Hilary Mantel’s art was steeped in her pain – 71Bait

“Once the queen’s head is severed, it goes away. A sharp attack of appetite reminds him it’s time for a second breakfast or maybe an early dinner.”

These are the first two sets of The mirror and the light, the third volume in Hilary Mantel’s trilogy about the life of Thomas Cromwell and the last book she published before she died on Thursday at the unfortunate age of 70. With masterful rapidity, she thrusts us into the thick of things, telling us exactly where we are, and making us gasp at a combination of things we never thought could occupy the same moral universe—namely, decapitation and a second breakfast. But she makes them meaningful together. Beating off heads and a second morning meal are both prerogatives of the powerful in late medieval England. I could have ripped out about two random lines from their novels and showed them doing the same amount of work. That’s how efficient this writer was. We lost that.

We are in the mind of Cromwell, street kid made steward of, well, everything in the land in the name of the bloated, childish King Henry VIII. “Lord Cromwell is the government and so is the Church,” someone remarks. He is also the satiator of Henry’s lusts – his procurer, if you will. Cromwell made a queen for Henry and killed that queen for Henry. Everyone knows how Anne Boleyn ended. But only readers of the first two novels in the series know that Mantel invented an impossibly gentle, suave Cromwell with a capacity for ethical thinking unimaginable in the royals among whom he moves. But now blood is spurting from the Queen’s neck, we are in the third act of the tragedy, and Mantle has added to the list of Cromwell’s powers the ability to turn one’s back on terror and think about food as cold as a king.

How do you animate history like this? Historians can’t do that. Very few historical novelists can do that. In their memoirs To quit service, Mantel reveals the secret of her method: “Eat meat. drink blood,” she writes. “Get up in the still hours of the night and prick your fingertips and use the blood for ink.” One may be tempted to dismiss the notion of cleaning oneself for art as trite, but then one discovers that blood is the dominant one Substance, the dominating catastrophe of Mantel’s life.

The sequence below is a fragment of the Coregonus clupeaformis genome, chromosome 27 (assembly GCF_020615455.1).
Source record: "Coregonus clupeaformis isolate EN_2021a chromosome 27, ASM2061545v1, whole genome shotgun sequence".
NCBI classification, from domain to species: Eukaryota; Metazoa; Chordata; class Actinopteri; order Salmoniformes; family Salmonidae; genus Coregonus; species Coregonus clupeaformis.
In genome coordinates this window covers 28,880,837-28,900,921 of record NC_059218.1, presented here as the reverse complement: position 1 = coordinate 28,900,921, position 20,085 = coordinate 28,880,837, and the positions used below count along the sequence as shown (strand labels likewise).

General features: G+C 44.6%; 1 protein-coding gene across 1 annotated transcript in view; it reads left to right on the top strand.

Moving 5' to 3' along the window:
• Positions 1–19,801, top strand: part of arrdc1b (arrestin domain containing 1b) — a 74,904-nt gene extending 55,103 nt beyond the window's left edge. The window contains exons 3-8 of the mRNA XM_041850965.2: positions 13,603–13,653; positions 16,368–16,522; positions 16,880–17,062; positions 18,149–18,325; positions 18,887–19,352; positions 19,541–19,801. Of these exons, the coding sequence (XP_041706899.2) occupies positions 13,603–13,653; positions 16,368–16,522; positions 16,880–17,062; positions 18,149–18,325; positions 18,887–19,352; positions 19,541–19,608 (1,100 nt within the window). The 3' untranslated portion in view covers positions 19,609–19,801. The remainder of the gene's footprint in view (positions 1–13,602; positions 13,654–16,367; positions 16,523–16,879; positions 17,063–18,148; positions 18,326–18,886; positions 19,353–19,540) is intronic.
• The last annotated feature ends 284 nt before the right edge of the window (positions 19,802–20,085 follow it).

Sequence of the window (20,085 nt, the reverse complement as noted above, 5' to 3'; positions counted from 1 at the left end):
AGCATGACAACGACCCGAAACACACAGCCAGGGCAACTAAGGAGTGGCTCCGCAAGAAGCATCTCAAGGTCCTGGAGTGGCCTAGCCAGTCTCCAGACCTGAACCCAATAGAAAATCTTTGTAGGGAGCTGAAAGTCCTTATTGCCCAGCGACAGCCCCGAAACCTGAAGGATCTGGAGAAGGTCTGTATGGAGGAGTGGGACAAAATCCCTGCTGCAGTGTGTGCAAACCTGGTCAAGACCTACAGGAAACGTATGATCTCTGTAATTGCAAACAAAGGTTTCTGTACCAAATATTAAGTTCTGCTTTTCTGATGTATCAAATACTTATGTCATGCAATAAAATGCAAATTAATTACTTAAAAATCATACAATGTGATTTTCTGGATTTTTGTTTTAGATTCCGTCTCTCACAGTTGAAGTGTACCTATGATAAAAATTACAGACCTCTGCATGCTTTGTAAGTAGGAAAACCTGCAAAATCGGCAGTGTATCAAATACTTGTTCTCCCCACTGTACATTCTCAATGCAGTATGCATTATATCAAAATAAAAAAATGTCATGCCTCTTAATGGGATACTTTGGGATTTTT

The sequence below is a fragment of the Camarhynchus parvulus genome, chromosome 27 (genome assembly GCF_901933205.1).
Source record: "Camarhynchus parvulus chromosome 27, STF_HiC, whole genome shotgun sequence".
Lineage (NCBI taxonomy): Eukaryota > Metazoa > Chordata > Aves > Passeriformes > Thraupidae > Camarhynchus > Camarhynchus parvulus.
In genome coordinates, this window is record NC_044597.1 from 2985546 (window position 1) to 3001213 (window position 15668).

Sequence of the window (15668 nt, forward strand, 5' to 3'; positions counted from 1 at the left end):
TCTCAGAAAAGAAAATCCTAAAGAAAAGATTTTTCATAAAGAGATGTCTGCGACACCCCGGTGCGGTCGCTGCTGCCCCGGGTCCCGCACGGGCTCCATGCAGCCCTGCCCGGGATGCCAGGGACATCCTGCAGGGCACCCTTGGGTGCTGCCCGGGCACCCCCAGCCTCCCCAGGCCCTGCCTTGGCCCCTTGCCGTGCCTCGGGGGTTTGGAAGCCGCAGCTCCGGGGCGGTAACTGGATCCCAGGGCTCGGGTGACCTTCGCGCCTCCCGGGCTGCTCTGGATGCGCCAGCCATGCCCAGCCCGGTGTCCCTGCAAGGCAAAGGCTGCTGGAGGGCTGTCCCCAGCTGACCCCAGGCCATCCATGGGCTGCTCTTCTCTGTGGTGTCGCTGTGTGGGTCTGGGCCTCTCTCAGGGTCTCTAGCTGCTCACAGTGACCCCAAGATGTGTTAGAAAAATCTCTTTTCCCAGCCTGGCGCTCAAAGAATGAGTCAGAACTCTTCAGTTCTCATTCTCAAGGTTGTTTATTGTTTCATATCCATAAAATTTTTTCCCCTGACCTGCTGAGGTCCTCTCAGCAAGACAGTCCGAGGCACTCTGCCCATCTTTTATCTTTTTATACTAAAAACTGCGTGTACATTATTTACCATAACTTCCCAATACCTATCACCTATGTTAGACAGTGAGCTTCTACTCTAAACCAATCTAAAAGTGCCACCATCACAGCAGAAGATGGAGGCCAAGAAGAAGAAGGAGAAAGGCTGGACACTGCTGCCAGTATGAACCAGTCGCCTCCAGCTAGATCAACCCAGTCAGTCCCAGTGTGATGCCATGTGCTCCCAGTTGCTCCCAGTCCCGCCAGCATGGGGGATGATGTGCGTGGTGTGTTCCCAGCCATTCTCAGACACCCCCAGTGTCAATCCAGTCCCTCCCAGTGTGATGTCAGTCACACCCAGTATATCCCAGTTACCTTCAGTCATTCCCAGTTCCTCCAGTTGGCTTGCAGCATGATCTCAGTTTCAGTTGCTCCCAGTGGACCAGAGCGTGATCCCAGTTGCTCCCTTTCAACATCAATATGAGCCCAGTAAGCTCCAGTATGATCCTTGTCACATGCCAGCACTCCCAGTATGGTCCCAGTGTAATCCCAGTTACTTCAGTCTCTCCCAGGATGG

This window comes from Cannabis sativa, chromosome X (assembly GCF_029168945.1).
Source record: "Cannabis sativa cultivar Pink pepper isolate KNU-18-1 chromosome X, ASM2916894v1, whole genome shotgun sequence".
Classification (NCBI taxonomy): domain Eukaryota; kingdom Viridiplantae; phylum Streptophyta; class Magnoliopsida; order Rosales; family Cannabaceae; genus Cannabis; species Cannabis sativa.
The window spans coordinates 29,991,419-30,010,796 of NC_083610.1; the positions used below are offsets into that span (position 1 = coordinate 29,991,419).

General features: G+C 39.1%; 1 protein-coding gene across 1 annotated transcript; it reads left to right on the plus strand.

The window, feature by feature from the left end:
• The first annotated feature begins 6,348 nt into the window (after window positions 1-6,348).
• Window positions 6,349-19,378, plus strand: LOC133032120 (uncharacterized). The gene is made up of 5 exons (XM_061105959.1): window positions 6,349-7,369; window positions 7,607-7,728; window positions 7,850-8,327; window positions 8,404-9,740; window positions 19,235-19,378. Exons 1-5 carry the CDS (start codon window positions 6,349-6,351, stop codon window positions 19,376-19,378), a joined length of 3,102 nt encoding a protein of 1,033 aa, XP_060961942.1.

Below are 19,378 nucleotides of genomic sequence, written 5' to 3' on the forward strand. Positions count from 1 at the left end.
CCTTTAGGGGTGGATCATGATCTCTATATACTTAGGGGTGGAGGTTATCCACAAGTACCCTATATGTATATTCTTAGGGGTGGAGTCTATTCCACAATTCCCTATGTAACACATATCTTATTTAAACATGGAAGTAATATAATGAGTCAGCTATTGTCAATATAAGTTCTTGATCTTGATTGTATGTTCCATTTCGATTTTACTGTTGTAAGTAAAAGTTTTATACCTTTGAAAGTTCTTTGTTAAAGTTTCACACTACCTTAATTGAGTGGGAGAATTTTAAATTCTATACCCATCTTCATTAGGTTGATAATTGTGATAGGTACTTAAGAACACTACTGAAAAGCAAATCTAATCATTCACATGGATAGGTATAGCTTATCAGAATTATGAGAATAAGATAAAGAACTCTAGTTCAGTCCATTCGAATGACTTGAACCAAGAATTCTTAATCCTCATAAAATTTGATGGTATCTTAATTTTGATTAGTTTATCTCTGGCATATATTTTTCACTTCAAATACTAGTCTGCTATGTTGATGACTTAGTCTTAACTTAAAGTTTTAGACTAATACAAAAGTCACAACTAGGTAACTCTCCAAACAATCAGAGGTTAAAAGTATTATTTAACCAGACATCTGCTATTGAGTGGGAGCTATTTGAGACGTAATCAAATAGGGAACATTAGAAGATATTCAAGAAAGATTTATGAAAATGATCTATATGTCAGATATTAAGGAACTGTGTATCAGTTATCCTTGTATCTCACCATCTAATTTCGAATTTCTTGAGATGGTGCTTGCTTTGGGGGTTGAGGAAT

In her 20s, she developed a case of endometriosis that was so severe that she vomited and had such severe pain in her limbs and organs that she could not walk. But it was not diagnosed, and because no one understood what was wrong with her, she ended up in a psychiatric hospital. She was told not to write. Endometriosis is what used to be called a women’s disease. You could call it a menstrual rampage. The cells in the lining of the womb that normally bleed during a period instead grow in other parts of the body — the pelvis, bladder, intestines — and bleed there, causing scar tissue and excruciating pain. “Infertility is a definite possibility,” writes Mantel, and indeed she would never have children. A hormonal condition associated with endometriosis causes migraines and in her case “the migraine aura that caused my words to come out wrong” and “morbid visions, like visits, premonitions of dissolution”. After receiving a correct diagnosis, Mantel was administered a drug that caused her to balloon. After that, she recalls, she lived in the shadowy land of “fat lady stores” and couldn’t shake the “perception of the majority of the population who know that obese people are lazy, undisciplined slobs.”

What does endometriosis have to do with art? Everything for coat. She processed her experience until it became the physical substrate of her fiction. Her main work consists of blood and female bodies. Whether a man’s blood is noble or low determines his identity and destiny. The behavior of a woman’s reproductive organs can make the difference between life and death. There are many reasons why Thomas Cromwell towers over contemporary literature, a demiurgic figure on par with a Hamlet, but one source of his authority is his unusual (and admittedly anachronistic) attention to the situation of women.

He seems the only one of the monarchists of his day who was repelled by a social order that made queens – one of whom he loved before Henry burst in and took her away – sperm receptacles in the king’s service. Through his visits to Catherine of Aragon, who never bore a male heir beyond infancy, we observe what it means when a queen fails to fulfill her reproductive duties. Replaced by Anne and imprisoned in a secluded castle, Catherine is literally rotting from the inside, engulfed by some kind of abdominal cancer. Although Cromwell destroys Anne Boleyn, he at first feels sorry for her when her body sheds the only prince child she has ever sired, and blood from the miscarriage forms a slick trail on the palace floor. Henry just wants to get rid of her.

“When female monkeys have their wombs removed and are returned to the community by keepers, their mates sense this and abandon them,” writes Mantel in her memoir. “It’s a fact of basic biology; There is little kindness in the animal kingdom, and I had been down there with the animals, grunting and bleeding on the porter’s cart. There would be no daughter.” No. But there would instead be what Hilary Mantel sculpted from her body, which was more than one could have wished for.

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